" Jail" diverts here. Intended for other uses, see Jail (disambiguation). For other uses, see Prison (disambiguation).
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A jail (from Outdated French prisoun), also known as gaol or imprisonment, is a place in which folks are physically restricted and usually starving of a array of personal freedoms. Imprisonment or incarceration can be described as legal penalty that may be enforced by the state for the commission of your crime. Additional terms applied are penitentiary, correctional service, remand middle, detention middle, and gaol or imprisonment. In some legal systems a few of these terms have got distinct connotations. A criminal suspect that has been billed with or is likely to be billed with criminal offense may be organised on remand in jail if he or she can be denied or perhaps unable to meet conditions of bail, or perhaps is unable or unwilling to publish bail. A criminal accused may also be saved in prison while awaiting trial or a trial verdict. In the event found responsible, a defendant will be found guilty and may receive a custodial phrase requiring imprisonment. As well as found guilty or suspected criminals, prisons may be used intended for internment of the people not billed with a offense. Prisons may also be used as a device of personal repression to detain political prisoners, criminals of conscience, and " enemies of the state", especially by severe regimes. Much more war or conflict, criminals of warfare may also be held in prisons. A prison product is the organizational arrangement from the provision and operation of prisons. Contents [hide]
2 Design and style and establishments
2 . one particular Facilities
2 . 2 Jail design
three or more Security levels
3. you England and Wales
3. 2 Us
4 Particular types of prison
some. 1 Juvenile
4. two Military
5. 3 Political
4. 5 Psychiatric
a few Population statistics
6 Observe also
almost 8 Further browsing
9 External links
The Huntsville Device (also called " The Walls" ) of the Arizona Department of Criminal Proper rights in Huntsville, Texas. Texas' execution chamber is located in this unit
For most of history, imprisoning has not been a punishment in itself, but rather ways to confine bad guys until a punishment (often corporal or capital punishment) was used. There were prisons used for detention in Jerusalem in Older Testament instances, and the Holy book details the imprisonment of Joseph in Egypt. Dungeons were accustomed to hold criminals; those who are not killed or perhaps left to die presently there often started to be galley slaves or experienced penal transportations. In other circumstances debtors were often chucked into debtor's prisons, until they paid out their gaolers enough profit exchange for any limited degree of freedom. Just in the 19th century, from Britain, do prisons since known today become commonplace, however institutions dating previous into the 16th century in the Netherlands (Rasphuizen)are the first instances of organizations for the key purpose of confining offenders. The ultra-modern prison program was born in London, influenced by the utilitarianism of Jeremy Bentham. Bentham's panopticon introduced the principle of observation and control that underpins the appearance of the modern penitentiary. The notion of prisoners getting incarcerated within their punishment and not simply like a holding point out until trial or dangling, was at time revolutionary. This is how prisons experienced begun to be used because criminal rehab centers. The uk practiced presidio transportation of convicted scammers to penal colonies in the British Empire, in the Americas from the 1610s...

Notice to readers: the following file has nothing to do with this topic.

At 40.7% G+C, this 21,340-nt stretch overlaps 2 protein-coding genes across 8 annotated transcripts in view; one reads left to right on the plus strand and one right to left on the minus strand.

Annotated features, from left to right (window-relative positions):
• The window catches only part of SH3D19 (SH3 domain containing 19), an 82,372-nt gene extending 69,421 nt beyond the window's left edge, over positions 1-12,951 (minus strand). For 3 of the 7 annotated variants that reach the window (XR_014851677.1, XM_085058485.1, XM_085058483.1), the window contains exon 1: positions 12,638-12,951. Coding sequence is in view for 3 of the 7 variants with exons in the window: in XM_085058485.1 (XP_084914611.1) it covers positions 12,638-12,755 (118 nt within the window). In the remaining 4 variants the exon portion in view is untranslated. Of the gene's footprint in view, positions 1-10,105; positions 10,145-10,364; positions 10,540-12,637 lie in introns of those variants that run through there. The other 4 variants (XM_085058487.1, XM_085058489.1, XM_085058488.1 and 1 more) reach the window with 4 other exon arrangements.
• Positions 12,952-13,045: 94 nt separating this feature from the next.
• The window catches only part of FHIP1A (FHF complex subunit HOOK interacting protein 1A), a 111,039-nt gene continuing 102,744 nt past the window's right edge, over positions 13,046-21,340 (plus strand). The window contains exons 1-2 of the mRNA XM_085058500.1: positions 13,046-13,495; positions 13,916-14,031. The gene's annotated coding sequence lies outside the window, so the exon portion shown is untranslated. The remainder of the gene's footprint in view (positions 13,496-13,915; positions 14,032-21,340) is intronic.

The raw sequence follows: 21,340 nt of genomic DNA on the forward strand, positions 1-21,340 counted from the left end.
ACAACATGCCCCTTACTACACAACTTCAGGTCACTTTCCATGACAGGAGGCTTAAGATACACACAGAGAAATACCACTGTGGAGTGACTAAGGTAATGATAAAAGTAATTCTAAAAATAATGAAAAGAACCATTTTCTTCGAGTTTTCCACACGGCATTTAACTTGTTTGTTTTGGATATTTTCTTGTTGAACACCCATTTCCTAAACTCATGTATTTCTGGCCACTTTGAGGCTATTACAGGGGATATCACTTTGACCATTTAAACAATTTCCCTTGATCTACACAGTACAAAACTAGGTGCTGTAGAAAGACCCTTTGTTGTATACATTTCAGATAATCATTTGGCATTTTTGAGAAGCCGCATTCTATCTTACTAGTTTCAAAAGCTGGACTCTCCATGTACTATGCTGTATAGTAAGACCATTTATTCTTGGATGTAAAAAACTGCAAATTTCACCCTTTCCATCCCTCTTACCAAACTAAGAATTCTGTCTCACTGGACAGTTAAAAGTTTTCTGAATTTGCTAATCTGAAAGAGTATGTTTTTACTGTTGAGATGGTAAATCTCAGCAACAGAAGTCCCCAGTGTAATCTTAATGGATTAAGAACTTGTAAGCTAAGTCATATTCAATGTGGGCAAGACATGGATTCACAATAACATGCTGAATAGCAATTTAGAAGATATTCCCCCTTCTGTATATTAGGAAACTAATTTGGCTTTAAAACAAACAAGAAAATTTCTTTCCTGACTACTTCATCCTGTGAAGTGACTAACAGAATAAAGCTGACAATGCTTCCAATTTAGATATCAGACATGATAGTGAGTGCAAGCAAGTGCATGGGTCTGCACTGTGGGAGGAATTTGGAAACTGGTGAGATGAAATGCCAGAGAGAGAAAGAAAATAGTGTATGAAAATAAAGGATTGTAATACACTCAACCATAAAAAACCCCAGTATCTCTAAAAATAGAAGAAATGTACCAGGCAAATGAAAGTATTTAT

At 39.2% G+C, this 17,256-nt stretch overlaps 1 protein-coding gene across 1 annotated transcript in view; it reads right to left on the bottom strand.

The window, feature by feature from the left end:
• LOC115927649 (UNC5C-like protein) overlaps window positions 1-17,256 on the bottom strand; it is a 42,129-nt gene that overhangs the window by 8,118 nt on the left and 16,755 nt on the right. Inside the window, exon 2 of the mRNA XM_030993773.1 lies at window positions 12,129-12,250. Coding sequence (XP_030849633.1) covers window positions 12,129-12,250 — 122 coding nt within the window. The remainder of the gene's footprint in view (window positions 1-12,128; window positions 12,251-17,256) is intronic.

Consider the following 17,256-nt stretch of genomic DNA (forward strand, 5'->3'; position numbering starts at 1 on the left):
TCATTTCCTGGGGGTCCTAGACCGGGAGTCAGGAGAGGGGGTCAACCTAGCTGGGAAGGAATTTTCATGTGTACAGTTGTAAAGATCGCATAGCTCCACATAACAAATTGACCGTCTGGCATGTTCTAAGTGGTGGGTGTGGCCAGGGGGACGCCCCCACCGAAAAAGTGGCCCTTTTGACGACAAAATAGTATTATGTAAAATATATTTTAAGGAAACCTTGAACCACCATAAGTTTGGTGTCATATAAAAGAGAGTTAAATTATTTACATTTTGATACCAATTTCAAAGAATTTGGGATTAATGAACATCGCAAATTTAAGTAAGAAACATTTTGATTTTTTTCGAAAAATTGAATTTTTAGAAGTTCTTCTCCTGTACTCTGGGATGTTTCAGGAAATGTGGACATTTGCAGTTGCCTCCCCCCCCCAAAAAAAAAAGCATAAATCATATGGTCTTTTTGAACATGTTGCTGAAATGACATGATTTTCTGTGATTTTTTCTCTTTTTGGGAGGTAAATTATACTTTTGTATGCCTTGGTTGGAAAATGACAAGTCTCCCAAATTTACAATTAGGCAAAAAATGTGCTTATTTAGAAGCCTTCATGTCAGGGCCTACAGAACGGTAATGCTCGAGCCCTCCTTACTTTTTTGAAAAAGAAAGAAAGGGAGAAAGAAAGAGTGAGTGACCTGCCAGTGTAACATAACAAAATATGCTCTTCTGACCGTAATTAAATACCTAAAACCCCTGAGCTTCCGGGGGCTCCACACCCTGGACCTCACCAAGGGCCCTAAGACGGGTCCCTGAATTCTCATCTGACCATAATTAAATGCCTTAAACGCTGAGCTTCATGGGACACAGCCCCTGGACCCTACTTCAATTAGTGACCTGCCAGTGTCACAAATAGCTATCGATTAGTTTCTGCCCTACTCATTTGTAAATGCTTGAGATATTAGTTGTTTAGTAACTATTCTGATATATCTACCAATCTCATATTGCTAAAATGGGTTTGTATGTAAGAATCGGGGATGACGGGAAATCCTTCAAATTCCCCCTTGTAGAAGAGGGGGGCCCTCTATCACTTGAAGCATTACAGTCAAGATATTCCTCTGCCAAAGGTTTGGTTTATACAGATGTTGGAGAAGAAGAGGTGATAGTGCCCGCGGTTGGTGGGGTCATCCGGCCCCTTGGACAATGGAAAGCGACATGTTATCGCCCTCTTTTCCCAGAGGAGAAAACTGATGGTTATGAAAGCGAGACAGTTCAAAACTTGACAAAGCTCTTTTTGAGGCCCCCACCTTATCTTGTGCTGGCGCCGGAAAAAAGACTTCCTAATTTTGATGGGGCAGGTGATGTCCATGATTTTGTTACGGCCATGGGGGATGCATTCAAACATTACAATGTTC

Sources: ^ " Prisons". Catholic Encyclopedia. New york city: Robert Appleton Company. 1913.
^ Taylor swift, Alan. American Colonies. Penguin: London(2001).
^ International Account of Women 's Prisons (144p), International Center for Jail Studies, April 2008
^ Report in the Surveyor-General of Prisons, Birmingham, 1844 reproduced in Mayhew, Criminal Prisons of London, uk, London, 1862
^ Walmsley, Roy (October 2010). " World Jail Population List (Ninth Edition)" (PDF). Recovered 2012-12-17.
^ " Inside America 's $37 billion dollars prison economy". CNNMoney. March 15, 3 years ago.
^ Engdahl, Sylvia (2010)
Further examining 
Carlson, Peter Meters.; Garrett, Judith Simon, Jail and Prison Administration: Practice and Theory, Jones and Bartlett Publishers, 1999.
Diiulio, John T., Governing Prisons: A Comparative Study of Correctional Supervision, Simon and Schuster, 1990. ISBN 0-02-907883-0.
World Jail Population List (fourth edition) UK Home Office, 2003. ISSN 1473-8406.